Oil weaker after Iraq agrees to UN oil-for-food roll-over
Crude prices fell back on Monday, December 3 after Baghdad accepted another roll-over of the UN "oil-for-food" program, removing the threat of interruptions to Iraqi exports.
A barrel of Brent North Sea crude for January delivery was quoted at $18.75 from $19.14 at the close on Friday. The New York January light sweet crude contract closed up 82 cents on Friday at $19.44 a barrel.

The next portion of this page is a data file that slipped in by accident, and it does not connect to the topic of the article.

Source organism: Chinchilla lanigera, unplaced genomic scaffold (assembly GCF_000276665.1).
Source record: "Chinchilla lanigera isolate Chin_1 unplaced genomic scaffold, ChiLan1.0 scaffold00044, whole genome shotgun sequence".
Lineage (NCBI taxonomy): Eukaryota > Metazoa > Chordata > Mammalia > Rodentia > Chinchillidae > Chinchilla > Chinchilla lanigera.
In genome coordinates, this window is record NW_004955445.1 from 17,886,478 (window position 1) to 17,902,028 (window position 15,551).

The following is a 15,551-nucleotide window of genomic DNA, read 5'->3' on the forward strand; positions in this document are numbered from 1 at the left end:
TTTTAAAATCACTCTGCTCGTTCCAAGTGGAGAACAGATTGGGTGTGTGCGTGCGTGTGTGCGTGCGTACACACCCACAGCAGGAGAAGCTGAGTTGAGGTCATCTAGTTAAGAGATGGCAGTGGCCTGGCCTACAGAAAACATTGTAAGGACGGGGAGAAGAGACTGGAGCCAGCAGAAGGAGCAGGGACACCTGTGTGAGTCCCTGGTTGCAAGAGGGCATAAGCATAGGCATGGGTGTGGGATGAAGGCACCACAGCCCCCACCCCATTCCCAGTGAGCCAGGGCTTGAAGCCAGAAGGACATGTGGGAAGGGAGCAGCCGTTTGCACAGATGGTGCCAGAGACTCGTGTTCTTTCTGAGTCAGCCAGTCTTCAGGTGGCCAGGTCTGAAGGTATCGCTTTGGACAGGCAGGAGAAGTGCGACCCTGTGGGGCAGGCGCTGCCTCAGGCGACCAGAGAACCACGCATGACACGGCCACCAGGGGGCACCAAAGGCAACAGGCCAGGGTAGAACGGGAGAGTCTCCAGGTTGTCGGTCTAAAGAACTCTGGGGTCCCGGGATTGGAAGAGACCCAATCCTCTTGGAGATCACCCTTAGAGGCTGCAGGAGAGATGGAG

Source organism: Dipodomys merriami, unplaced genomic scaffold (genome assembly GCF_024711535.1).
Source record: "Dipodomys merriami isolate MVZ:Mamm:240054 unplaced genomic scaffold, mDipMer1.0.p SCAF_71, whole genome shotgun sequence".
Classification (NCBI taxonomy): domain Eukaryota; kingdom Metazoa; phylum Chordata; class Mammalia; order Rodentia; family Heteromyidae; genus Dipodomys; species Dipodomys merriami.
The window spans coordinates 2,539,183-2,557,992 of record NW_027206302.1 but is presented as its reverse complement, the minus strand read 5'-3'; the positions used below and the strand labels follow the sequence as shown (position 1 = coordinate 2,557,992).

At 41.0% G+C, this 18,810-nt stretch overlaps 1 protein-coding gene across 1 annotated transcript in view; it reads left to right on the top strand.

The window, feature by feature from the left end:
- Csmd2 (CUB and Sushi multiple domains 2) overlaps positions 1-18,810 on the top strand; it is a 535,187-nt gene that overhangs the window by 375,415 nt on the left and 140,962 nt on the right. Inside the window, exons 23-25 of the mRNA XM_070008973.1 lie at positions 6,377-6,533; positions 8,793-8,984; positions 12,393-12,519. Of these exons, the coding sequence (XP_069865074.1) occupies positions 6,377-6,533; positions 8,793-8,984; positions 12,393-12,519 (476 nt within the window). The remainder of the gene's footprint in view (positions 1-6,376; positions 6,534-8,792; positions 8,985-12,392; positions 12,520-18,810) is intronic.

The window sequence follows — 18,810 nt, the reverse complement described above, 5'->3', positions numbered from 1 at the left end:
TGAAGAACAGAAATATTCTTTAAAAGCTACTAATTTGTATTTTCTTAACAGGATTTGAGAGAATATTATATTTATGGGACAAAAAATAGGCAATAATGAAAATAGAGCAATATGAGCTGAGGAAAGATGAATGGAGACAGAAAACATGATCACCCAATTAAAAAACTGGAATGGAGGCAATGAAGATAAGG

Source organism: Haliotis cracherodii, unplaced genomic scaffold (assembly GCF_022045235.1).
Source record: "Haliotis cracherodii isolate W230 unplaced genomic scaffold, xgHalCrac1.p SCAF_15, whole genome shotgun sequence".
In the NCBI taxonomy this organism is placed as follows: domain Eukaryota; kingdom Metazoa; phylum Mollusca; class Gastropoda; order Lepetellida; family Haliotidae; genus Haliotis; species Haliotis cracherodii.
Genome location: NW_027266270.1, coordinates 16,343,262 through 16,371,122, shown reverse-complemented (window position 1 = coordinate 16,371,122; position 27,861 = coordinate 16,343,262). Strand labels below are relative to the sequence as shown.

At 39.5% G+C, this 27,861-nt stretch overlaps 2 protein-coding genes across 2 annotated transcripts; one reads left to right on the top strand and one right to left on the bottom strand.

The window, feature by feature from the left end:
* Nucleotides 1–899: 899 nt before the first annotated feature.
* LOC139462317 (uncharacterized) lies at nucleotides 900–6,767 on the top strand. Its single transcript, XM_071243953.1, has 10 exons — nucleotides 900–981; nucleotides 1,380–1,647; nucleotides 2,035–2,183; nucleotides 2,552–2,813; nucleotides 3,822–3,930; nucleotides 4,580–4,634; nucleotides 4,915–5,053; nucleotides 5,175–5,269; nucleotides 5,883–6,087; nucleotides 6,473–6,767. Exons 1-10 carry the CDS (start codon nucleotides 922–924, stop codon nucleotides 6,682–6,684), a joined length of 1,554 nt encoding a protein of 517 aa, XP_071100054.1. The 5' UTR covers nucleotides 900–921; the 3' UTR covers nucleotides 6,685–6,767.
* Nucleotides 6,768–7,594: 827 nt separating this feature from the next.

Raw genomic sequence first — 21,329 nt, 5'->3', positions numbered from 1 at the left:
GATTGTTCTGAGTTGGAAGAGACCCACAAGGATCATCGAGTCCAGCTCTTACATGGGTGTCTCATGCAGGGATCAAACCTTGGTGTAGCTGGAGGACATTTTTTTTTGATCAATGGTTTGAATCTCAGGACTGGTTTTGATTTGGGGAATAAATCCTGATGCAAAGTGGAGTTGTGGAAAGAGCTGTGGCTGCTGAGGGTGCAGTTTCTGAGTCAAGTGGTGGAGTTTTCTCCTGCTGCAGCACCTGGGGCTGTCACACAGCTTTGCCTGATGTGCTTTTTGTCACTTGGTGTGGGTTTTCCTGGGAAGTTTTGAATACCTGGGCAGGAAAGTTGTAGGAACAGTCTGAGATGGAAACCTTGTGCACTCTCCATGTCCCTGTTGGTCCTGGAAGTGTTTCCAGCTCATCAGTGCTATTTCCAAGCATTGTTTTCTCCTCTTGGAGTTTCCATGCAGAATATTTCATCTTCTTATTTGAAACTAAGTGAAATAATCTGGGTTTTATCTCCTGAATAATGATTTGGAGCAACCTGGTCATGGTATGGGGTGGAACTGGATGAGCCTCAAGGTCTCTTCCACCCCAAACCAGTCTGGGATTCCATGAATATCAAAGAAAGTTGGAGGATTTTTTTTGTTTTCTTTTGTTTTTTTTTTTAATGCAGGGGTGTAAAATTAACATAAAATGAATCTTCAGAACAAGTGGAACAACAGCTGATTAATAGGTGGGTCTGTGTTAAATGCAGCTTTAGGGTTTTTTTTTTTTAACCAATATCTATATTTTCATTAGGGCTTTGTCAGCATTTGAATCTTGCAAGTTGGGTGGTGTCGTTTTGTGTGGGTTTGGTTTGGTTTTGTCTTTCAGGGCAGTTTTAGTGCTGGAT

"A lot of the reasons why the market rallied on Friday was because Iraq had threatened to take away oil from the market," said Paul Goodhew, a dealer with the GNI brokerage. "There was no loading (of oil) scheduled to take place from December 1. But all of a sudden on the weekend, the loading took place."
The five-year oil-for-food program, under which Iraq exports oil in return for food and medical supplies, was rolled over until May 2002. Previous roll-overs have whipped up rows between Baghdad and the United Nations, threatening disruption to Iraqi supplies. — (AFP, London)
© Agence France Presse 2001
© 2001 Mena Report (www.menareport.com)